for them since they can sacrifice more and more Sinhalese youth as canon fodder. We have to thank our
    traitor Sinhalese who support these YAMA PALLAN!

  4. Ancient Sinhalaya Says:

    Ancient tamil kingdoms in Sri Lanka. Proofs are everywhere. We can’t walk 10 feet in the north and the
    east without bumping into these guys’ ancient buildings (virtual). The actually exist in www and books only.

    Everyone know the oldest building in jaffna is the old dutch fort. It is a fact. Dutch brought them from tn to work in tobacco
    plantations. British brought them from tn to work in tea plantations in the up country. The rest are kallathonis
    who swam to safety during the severe famine in tn in the 1960s. Thanks very much for saving their lives?
    No chance of every being grateful! We don’t hesitate for a second to kill you Sinhalese.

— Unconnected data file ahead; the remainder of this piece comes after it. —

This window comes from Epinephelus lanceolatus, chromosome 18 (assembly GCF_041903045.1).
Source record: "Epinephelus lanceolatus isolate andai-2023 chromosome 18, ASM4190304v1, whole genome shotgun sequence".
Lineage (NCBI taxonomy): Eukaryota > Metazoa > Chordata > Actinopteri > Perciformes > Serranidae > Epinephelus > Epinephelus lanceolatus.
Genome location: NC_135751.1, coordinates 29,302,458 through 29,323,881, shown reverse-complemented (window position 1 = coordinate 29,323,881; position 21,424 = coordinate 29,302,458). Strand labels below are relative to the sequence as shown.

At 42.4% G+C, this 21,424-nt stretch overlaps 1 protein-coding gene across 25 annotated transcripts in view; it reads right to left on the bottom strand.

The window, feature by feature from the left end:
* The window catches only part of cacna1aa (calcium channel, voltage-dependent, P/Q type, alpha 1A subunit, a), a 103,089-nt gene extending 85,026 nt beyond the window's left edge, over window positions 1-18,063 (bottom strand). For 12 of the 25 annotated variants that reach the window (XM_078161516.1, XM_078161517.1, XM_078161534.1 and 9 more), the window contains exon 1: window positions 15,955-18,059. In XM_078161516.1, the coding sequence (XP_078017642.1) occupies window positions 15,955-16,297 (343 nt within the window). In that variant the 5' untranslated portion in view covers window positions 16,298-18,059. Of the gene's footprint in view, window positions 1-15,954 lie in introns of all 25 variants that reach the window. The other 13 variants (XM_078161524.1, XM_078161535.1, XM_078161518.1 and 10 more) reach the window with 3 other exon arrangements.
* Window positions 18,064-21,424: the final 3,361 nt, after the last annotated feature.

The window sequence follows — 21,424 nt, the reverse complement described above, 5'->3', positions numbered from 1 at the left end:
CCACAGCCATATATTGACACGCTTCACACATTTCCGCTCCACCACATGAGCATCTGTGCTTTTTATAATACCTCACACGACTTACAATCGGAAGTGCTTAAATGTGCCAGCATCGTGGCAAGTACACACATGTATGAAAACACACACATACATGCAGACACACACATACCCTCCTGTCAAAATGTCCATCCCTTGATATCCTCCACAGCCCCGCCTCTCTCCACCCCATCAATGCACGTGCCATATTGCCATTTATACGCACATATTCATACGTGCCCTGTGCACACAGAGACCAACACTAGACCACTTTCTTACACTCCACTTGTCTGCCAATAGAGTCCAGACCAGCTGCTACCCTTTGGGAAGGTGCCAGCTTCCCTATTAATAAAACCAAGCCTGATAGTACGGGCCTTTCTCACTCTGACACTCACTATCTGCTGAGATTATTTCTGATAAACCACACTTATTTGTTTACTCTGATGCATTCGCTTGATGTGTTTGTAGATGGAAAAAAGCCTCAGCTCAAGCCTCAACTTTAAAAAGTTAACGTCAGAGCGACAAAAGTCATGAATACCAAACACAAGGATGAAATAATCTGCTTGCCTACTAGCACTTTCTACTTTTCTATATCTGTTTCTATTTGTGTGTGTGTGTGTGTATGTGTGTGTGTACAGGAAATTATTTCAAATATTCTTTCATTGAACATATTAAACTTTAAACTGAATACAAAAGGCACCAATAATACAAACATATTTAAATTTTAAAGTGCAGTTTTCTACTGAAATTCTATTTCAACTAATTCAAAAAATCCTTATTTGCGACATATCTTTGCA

If tamils had kingdoms we should be able to see remains of ancient building like in Anuradhapura, Polonnaruwa
    etc. We can’t see an ancient tamil brick anywere in the country. That should be proof enough for this Sinhalese-murdering ungrateful, never happy, never enough traitor lot. Probably their kings used cowboy builders.

    Need more proof. Please use the following link.
    Treacherous cancer took less than 300 years to tamilise all Sinhala villages!
    Their heart and loyalty is in tn. They should leave
    for the hell hole to get their drealam. Is Colombo also included in their drealam or they will happily leave
    Colombo? Traitor chief pigneshwaran, Traitors Northern Alliance aka TNA any comments?